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A new economic club of nations

The G-20 summit this weekend will grapple with a global crisis.

By Staff writer of The Christian Science Monitor / November 14, 2008

Hi-tech: Volunteers entered data into laptops in April at an Obama campaign office in Carlisle, PA.

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Washington

A formal farewell to the American-led postwar financial system and a coming-out party for an expanded club of economic powers that will design new rules to meet the global financial crisis.

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That is how this weekend's Group of 20 summit, called by President Bush, is likely to be remembered: not so much for the action taken, as for the milestone it marked and the emerging global economic order it heralded.

"The summit marks a more inclusive form of international cooperation" in dealing with the global economy, says Sebastian Mallaby, director of geoeconomic studies at the Council on Foreign Relations in Washington. After decades of a handful of leaders from the richest economies meeting to address the world economy, "just the creation of the G-20 at head-of-state level will be the first accomplishment."

One reason that the Washington summit, which begins Friday with a White House dinner, is not expected to reach any significant accords for addressing a deepening economic meltdown is that American leadership is in limbo. Mr. Bush invited President-elect Barack Obama to attend, but Mr. Obama declined, sticking to the long-held tradition of "one president at a time."

While a call to broad international participation in efforts to stimulate the global economy may figure in the summit's final communiqué Saturday, representatives of participating countries and international economic experts say they expect a bigger emphasis on future steps.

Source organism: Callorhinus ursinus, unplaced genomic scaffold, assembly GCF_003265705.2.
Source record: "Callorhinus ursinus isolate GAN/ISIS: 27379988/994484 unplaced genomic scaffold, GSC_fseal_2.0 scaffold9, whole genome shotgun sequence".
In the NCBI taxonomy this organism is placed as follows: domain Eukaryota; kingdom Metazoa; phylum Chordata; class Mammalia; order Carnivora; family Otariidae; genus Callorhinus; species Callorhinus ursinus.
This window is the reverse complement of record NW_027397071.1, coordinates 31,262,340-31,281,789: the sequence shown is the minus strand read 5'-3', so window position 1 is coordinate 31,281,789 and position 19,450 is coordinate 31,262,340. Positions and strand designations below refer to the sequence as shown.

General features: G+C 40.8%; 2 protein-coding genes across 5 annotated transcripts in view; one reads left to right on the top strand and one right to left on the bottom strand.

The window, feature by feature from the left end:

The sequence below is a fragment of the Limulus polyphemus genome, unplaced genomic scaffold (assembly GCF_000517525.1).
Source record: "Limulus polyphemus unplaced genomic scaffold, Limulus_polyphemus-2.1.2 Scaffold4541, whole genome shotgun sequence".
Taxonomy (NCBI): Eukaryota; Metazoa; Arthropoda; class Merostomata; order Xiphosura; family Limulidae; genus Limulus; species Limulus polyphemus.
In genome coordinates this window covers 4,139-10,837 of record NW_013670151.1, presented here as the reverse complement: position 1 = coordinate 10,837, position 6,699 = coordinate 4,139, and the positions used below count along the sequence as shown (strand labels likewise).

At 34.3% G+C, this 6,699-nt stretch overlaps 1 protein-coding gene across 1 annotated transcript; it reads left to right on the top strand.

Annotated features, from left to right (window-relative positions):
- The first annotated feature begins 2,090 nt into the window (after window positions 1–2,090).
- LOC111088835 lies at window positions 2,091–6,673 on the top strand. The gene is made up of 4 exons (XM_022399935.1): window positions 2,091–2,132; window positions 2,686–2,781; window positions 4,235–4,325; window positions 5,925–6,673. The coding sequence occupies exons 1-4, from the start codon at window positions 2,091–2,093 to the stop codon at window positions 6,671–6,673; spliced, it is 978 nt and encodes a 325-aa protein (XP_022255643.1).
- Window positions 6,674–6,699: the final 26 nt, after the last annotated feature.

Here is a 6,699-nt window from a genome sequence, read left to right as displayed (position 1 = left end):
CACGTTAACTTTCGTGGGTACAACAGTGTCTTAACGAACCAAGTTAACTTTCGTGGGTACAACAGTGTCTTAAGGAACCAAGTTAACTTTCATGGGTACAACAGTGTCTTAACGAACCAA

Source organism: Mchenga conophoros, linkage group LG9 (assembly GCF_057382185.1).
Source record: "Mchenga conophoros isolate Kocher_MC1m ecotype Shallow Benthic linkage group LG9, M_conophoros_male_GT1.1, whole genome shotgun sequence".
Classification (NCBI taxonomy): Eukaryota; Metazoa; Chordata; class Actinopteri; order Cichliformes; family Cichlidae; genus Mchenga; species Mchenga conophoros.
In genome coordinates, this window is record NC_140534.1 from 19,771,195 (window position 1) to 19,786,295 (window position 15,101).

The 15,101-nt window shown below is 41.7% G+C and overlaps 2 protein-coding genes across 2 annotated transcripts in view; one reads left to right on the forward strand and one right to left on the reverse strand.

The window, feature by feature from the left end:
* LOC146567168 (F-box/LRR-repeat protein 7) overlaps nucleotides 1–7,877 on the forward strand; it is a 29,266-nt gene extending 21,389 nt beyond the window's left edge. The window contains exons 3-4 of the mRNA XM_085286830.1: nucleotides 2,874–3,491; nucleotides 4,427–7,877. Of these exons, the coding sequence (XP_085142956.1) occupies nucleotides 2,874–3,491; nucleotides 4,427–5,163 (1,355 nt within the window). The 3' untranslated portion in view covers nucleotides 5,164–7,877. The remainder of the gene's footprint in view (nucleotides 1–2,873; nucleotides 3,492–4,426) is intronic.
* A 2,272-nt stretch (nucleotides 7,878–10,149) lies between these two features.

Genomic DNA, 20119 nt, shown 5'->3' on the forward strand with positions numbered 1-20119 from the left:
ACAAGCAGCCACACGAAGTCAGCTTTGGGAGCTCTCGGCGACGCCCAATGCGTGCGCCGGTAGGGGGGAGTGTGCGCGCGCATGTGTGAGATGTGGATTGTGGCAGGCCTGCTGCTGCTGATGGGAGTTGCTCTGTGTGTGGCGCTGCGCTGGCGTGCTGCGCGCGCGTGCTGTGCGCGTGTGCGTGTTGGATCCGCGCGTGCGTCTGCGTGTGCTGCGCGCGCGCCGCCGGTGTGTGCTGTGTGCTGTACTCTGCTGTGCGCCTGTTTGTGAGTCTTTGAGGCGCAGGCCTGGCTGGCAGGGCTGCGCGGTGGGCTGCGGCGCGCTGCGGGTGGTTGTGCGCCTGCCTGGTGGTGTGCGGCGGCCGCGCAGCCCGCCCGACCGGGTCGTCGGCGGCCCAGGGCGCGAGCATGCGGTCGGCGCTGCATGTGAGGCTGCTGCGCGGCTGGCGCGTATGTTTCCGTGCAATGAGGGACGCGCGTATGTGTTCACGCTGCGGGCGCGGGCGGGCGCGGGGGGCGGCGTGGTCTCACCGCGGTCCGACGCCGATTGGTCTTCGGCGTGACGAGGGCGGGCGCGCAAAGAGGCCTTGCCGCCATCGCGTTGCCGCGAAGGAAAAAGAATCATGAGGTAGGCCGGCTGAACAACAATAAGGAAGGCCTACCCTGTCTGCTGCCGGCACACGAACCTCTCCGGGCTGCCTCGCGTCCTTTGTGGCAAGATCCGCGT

Working groups are likely to be set up to suggest solutions to the specific problems deemed to have led to the financial crisis. Expected areas of focus include transparency in international financial transactions and regulation of a globalized financial system.

France is expected to offer to host a follow-up summit as early as February, with some officials suggesting the first decisionmaking on new rules – and the institutions to enforce them – could come by the end of March.

What is clear is that the new international economic order, what Europeans especially refer to as "Bretton Woods II" (after the international meeting that established financial institutions for the post-World-War-II world), will reflect a diffusion of economic power and responsibility to countries like China, Brazil, and South Korea.

"This summit recognizes where the world is going," says John Williamson, a development economist at the Peterson Institute for International Economics in Washington. Although a slightly smaller grouping than the G-20 countries might have been more efficient, he says, "the fact is that decisions without China and India and Brazil at the table aren't worth very much."

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